Jottings By An Employer's Lawyer

Tuesday, September 12, 2006

6th Circuit Limits ADA Claim in Weighty Decision

Denying a 405 pound dock worker's disability claim, the 6th Circuit holds that morbid obesity (“body weight more than 100% over the norm”), not caused by a physiological disorder, is not an impairment under the ADA. Since it is not an impairment, it can not be relied on to establish a "perceived as" claim. EEOC v. Watkins Motor Lines (6th Cir. 9/12/06) [pdf].

In a concurring opinion, Judge Julia Smith Gibbons finds the holding in part mandated by an errant comma when the EEOC adopted a prior regulation under the Rehabilitation Act:

The difference between the two regulations is slight but important. As noted above, § 1630.2 has a comma separating disorder and condition, whereas § 104.3 does not. This means that under the definition the agency intended to adopt, “physiological” modifies both “disorder” and “condition” rather than just “disorder.” In addition to this statement that the EEOC was adopting the definition of § 104.3, the actual definition given by the agency in the Federal Register does not contain the extraneous comma. See 56 Fed. Reg. at 35740-41. Finally, the definition of physical impairment for the Rehabilitation Act, 29 U.S.C. § 794, which is often interpreted coextensively with the ADA, likewise does not contain the extra comma. See 45 C.F.R. § 84.3(j) (2). Thus, the best reading of § 1630.2 is that the comma following “disorder” is scrivener’s error, meaning that the statute requires a “physiological disorder or condition” in order for a “physical impairment” to exist under the ADA.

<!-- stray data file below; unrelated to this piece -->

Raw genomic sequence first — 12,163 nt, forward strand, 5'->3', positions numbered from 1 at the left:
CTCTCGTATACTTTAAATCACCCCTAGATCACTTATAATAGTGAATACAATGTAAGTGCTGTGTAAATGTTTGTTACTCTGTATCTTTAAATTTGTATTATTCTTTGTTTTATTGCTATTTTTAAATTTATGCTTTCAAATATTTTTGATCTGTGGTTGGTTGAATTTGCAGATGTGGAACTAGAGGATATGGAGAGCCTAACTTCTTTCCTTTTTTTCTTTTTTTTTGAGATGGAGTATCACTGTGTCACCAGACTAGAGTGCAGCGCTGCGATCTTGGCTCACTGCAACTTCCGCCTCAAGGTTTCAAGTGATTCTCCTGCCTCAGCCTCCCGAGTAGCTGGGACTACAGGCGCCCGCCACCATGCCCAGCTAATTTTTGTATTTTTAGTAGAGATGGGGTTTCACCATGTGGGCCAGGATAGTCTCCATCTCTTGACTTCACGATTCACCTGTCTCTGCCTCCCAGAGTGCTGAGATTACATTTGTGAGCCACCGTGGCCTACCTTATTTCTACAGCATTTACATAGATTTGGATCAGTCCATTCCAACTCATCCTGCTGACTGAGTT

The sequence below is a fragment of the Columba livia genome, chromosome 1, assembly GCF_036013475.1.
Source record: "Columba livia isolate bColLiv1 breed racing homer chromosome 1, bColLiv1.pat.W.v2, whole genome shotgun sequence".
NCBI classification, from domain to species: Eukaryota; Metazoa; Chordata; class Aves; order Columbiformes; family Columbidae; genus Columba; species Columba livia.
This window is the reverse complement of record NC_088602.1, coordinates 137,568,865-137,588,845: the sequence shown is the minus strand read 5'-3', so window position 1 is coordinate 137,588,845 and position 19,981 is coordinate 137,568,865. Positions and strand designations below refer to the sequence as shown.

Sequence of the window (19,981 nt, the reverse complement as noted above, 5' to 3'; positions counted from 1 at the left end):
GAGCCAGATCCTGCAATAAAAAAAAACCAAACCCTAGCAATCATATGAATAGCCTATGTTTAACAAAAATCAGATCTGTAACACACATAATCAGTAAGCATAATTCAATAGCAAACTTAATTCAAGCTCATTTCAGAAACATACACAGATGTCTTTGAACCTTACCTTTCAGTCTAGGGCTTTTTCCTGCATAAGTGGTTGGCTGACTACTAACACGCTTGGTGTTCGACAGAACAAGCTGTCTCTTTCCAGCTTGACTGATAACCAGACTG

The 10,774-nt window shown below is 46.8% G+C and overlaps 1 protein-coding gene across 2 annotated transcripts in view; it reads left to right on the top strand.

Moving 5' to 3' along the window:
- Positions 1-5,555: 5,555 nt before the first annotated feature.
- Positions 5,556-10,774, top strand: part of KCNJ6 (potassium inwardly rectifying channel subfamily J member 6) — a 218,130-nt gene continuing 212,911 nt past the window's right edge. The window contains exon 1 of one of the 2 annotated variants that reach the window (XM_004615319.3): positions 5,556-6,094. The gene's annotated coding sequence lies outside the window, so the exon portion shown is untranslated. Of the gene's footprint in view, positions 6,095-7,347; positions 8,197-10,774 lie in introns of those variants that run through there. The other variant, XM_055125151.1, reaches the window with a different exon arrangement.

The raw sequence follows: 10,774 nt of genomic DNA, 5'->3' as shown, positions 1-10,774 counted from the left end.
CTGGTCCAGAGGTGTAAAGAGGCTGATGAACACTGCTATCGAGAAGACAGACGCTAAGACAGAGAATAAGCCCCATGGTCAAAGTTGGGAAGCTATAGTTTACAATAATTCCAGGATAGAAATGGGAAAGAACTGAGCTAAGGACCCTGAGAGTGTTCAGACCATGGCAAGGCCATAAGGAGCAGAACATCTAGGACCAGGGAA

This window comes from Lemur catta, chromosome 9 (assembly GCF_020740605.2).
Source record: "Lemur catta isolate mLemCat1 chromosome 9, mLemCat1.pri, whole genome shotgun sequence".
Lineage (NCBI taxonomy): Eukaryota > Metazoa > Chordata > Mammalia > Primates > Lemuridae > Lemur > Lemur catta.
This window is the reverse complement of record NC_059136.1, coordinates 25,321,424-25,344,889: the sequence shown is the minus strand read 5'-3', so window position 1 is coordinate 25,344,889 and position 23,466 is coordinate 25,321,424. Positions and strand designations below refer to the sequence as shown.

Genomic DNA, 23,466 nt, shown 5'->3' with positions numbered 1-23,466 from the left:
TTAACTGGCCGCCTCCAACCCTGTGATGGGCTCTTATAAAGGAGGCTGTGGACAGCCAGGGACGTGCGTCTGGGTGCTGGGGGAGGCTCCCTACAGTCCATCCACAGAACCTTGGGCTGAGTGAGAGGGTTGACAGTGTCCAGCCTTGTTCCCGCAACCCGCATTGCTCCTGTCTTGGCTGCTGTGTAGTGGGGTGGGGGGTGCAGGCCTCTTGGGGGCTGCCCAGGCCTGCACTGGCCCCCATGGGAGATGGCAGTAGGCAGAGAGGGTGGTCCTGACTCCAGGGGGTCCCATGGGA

Judge Gibbons also notes that it is possible that:

morbid obesity is a disorder that by its very nature has a physiological cause. This would preclude the need for a plaintiff to put forth evidence that his individual case was caused physiologically. No court or agency has ever adopted this position, however, and the EEOC has put forth no evidence, medical or otherwise, to support such a sweeping conclusion.

Bottom line, if you are attempting to make a disability claim based on morbid obesity -- it is critical it be tied to a physiological cause, at least in the 6th Circuit.


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